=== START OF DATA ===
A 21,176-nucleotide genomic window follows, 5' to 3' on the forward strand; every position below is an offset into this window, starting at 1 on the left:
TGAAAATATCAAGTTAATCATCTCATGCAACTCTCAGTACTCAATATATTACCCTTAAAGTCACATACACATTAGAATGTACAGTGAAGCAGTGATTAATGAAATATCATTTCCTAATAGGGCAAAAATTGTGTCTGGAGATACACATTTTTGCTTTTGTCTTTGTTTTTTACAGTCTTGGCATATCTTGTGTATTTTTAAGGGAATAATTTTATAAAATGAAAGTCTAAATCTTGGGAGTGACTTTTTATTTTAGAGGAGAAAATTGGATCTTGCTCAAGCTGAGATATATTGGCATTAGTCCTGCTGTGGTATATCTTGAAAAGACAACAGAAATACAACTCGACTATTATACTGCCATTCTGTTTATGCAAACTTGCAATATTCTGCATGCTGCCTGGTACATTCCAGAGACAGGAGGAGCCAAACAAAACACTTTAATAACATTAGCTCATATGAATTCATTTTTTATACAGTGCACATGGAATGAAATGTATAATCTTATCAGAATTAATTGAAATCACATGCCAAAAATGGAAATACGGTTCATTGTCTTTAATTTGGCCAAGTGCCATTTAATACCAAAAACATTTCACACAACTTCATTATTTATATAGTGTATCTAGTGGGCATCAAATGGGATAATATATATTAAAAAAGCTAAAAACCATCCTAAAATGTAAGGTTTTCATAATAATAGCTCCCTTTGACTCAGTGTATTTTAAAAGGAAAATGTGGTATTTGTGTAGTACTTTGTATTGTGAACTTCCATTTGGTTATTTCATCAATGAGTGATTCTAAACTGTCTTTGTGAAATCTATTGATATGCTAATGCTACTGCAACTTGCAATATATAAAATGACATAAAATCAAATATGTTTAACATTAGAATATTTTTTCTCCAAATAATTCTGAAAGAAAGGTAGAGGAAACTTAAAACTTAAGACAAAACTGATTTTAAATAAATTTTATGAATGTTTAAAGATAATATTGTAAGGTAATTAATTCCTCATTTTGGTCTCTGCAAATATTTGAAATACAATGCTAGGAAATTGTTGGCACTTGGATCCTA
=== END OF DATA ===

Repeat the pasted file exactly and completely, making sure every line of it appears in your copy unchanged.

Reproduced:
A 21,176-nucleotide genomic window follows, 5' to 3' on the forward strand; every position below is an offset into this window, starting at 1 on the left:
TGAAAATATCAAGTTAATCATCTCATGCAACTCTCAGTACTCAATATATTACCCTTAAAGTCACATACACATTAGAATGTACAGTGAAGCAGTGATTAATGAAATATCATTTCCTAATAGGGCAAAAATTGTGTCTGGAGATACACATTTTTGCTTTTGTCTTTGTTTTTTACAGTCTTGGCATATCTTGTGTATTTTTAAGGGAATAATTTTATAAAATGAAAGTCTAAATCTTGGGAGTGACTTTTTATTTTAGAGGAGAAAATTGGATCTTGCTCAAGCTGAGATATATTGGCATTAGTCCTGCTGTGGTATATCTTGAAAAGACAACAGAAATACAACTCGACTATTATACTGCCATTCTGTTTATGCAAACTTGCAATATTCTGCATGCTGCCTGGTACATTCCAGAGACAGGAGGAGCCAAACAAAACACTTTAATAACATTAGCTCATATGAATTCATTTTTTATACAGTGCACATGGAATGAAATGTATAATCTTATCAGAATTAATTGAAATCACATGCCAAAAATGGAAATACGGTTCATTGTCTTTAATTTGGCCAAGTGCCATTTAATACCAAAAACATTTCACACAACTTCATTATTTATATAGTGTATCTAGTGGGCATCAAATGGGATAATATATATTAAAAAAGCTAAAAACCATCCTAAAATGTAAGGTTTTCATAATAATAGCTCCCTTTGACTCAGTGTATTTTAAAAGGAAAATGTGGTATTTGTGTAGTACTTTGTATTGTGAACTTCCATTTGGTTATTTCATCAATGAGTGATTCTAAACTGTCTTTGTGAAATCTATTGATATGCTAATGCTACTGCAACTTGCAATATATAAAATGACATAAAATCAAATATGTTTAACATTAGAATATTTTTTCTCCAAATAATTCTGAAAGAAAGGTAGAGGAAACTTAAAACTTAAGACAAAACTGATTTTAAATAAATTTTATGAATGTTTAAAGATAATATTGTAAGGTAATTAATTCCTCATTTTGGTCTCTGCAAATATTTGAAATACAATGCTAGGAAATTGTTGGCACTTGGATCCTA